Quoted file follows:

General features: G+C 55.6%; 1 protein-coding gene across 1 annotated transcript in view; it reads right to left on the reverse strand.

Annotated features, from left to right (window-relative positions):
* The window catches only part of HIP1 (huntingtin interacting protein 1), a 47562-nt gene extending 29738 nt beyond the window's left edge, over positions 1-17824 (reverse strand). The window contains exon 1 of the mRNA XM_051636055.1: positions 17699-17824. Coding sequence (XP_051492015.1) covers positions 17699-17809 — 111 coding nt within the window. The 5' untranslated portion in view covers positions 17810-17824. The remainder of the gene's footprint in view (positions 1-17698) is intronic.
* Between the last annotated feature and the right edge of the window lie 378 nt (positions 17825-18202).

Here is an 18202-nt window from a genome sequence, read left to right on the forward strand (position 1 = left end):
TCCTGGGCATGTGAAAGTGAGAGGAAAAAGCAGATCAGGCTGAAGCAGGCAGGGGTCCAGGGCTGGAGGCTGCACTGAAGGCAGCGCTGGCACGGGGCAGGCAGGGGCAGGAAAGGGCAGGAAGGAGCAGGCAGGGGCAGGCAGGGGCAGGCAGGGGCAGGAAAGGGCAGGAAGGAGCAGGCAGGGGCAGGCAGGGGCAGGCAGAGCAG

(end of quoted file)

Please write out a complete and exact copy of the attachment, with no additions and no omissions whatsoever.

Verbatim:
General features: G+C 55.6%; 1 protein-coding gene across 1 annotated transcript in view; it reads right to left on the reverse strand.

Annotated features, from left to right (window-relative positions):
* The window catches only part of HIP1 (huntingtin interacting protein 1), a 47562-nt gene extending 29738 nt beyond the window's left edge, over positions 1-17824 (reverse strand). The window contains exon 1 of the mRNA XM_051636055.1: positions 17699-17824. Coding sequence (XP_051492015.1) covers positions 17699-17809 — 111 coding nt within the window. The 5' untranslated portion in view covers positions 17810-17824. The remainder of the gene's footprint in view (positions 1-17698) is intronic.
* Between the last annotated feature and the right edge of the window lie 378 nt (positions 17825-18202).

Here is an 18202-nt window from a genome sequence, read left to right on the forward strand (position 1 = left end):
TCCTGGGCATGTGAAAGTGAGAGGAAAAAGCAGATCAGGCTGAAGCAGGCAGGGGTCCAGGGCTGGAGGCTGCACTGAAGGCAGCGCTGGCACGGGGCAGGCAGGGGCAGGAAAGGGCAGGAAGGAGCAGGCAGGGGCAGGCAGGGGCAGGCAGGGGCAGGAAAGGGCAGGAAGGAGCAGGCAGGGGCAGGCAGGGGCAGGCAGAGCAG